Although the ferret model has been extensively used to study pathogenesis and transmission of influenza viruses, little has been done to determine whether ferrets are a good surrogate animal model to study influenza virus reassortment. It has been previously shown that the pandemic 2009 H1N1 (H1N1pdm) virus was able to transmit efficiently in ferrets. In coinfection studies with either seasonal H1N1 or H3N2 strains (H1N1s or H3N2s, respectively), the H1N1pdm virus was able to outcompete these strains and become the dominant transmissible virus. However, lack of reassortment could have been the result of differences in the cell or tissue tropism of these viruses in the ferret. To address this issue, we performed coinfection studies with recombinant influenza viruses carrying the surface genes of a seasonal H3N2 strain in the background of an H1N1pdm strain and vice versa. After serial passages in ferrets, a dominant H1N2 virus population was obtained with a constellation of gene segments, most of which, except for the neuraminidase (NA) and PB1 segments, were from the H1N1pdm strain. Our studies suggest that ferrets recapitulate influenza virus reassortment events. The H1N2 virus generated through this process resembles similar viruses that are emerging in nature, particularly in pigs.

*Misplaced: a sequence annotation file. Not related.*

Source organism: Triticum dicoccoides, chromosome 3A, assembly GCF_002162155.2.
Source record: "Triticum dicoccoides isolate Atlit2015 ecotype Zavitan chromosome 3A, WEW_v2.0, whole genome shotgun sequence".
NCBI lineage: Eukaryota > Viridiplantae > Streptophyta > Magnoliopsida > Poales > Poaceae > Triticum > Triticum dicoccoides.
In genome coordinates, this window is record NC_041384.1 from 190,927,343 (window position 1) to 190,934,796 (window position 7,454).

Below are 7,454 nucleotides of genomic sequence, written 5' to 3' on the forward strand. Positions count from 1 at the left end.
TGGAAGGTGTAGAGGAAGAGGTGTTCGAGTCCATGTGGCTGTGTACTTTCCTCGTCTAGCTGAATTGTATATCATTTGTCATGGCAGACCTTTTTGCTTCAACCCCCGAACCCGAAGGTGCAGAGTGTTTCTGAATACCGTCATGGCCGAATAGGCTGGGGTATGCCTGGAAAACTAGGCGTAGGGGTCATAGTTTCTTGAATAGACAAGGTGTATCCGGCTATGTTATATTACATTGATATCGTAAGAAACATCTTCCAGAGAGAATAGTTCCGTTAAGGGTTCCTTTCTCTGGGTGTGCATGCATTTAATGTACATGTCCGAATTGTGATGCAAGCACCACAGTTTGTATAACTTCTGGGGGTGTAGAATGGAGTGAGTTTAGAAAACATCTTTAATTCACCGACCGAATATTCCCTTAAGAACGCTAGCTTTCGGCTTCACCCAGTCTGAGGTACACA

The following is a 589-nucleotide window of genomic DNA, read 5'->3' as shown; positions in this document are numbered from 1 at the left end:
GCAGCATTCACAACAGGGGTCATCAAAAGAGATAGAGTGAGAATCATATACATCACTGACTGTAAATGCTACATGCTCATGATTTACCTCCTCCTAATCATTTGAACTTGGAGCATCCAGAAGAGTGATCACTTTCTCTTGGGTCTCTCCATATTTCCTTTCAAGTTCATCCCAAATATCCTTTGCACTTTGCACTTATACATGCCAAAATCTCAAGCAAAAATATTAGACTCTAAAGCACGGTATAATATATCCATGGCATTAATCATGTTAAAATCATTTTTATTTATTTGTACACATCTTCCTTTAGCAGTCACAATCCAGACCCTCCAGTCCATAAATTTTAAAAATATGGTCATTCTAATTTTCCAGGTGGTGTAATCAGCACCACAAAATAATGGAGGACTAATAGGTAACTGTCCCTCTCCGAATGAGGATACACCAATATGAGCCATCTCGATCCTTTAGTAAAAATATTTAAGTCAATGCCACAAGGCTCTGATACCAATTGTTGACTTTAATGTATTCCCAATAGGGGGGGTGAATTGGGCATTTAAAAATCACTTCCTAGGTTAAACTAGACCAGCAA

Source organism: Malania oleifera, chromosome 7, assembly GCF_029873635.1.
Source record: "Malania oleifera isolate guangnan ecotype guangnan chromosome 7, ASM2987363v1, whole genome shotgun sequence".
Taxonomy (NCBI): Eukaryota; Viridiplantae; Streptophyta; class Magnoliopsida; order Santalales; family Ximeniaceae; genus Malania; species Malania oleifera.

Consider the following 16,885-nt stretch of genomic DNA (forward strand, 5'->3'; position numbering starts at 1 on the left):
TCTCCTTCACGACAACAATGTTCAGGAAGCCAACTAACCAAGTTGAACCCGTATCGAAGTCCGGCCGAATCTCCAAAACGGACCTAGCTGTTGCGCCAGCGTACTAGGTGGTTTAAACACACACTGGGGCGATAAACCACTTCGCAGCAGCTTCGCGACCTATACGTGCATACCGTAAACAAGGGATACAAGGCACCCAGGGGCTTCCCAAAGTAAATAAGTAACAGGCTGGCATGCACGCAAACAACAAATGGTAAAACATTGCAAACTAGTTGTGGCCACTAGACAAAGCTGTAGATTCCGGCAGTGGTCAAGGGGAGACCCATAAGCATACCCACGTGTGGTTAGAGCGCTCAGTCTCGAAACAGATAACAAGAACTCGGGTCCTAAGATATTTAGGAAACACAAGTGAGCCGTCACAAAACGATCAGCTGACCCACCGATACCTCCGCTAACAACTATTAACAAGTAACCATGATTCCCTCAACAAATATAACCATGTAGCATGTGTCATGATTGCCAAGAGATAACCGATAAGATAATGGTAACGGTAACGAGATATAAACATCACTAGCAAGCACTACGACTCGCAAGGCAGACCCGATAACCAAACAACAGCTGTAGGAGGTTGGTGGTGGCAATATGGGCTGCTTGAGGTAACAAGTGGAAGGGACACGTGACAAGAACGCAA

ASJC Scopus subject areas
- Insect Science